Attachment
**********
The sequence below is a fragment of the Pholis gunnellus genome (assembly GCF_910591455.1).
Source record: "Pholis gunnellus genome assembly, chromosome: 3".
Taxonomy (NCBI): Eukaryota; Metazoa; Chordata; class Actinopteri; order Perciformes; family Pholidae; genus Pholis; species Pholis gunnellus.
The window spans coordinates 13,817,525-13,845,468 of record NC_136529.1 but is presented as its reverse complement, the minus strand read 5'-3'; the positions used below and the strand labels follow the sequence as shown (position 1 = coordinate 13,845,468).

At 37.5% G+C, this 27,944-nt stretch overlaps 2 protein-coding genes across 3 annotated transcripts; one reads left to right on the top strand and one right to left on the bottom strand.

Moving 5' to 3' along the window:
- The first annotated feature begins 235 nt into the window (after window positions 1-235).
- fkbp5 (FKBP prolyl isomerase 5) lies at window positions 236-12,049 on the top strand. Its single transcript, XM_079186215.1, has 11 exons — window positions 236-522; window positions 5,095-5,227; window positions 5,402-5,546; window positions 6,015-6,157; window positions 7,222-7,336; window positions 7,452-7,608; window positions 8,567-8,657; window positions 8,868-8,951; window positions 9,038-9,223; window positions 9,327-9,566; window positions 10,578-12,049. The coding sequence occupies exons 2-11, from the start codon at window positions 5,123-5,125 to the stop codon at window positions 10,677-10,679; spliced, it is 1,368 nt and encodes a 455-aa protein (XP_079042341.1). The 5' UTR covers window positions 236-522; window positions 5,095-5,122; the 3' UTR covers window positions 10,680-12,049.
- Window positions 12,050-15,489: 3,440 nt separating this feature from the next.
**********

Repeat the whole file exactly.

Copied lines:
The sequence below is a fragment of the Pholis gunnellus genome (assembly GCF_910591455.1).
Source record: "Pholis gunnellus genome assembly, chromosome: 3".
Taxonomy (NCBI): Eukaryota; Metazoa; Chordata; class Actinopteri; order Perciformes; family Pholidae; genus Pholis; species Pholis gunnellus.
The window spans coordinates 13,817,525-13,845,468 of record NC_136529.1 but is presented as its reverse complement, the minus strand read 5'-3'; the positions used below and the strand labels follow the sequence as shown (position 1 = coordinate 13,845,468).

At 37.5% G+C, this 27,944-nt stretch overlaps 2 protein-coding genes across 3 annotated transcripts; one reads left to right on the top strand and one right to left on the bottom strand.

Moving 5' to 3' along the window:
- The first annotated feature begins 235 nt into the window (after window positions 1-235).
- fkbp5 (FKBP prolyl isomerase 5) lies at window positions 236-12,049 on the top strand. Its single transcript, XM_079186215.1, has 11 exons — window positions 236-522; window positions 5,095-5,227; window positions 5,402-5,546; window positions 6,015-6,157; window positions 7,222-7,336; window positions 7,452-7,608; window positions 8,567-8,657; window positions 8,868-8,951; window positions 9,038-9,223; window positions 9,327-9,566; window positions 10,578-12,049. The coding sequence occupies exons 2-11, from the start codon at window positions 5,123-5,125 to the stop codon at window positions 10,677-10,679; spliced, it is 1,368 nt and encodes a 455-aa protein (XP_079042341.1). The 5' UTR covers window positions 236-522; window positions 5,095-5,122; the 3' UTR covers window positions 10,680-12,049.
- Window positions 12,050-15,489: 3,440 nt separating this feature from the next.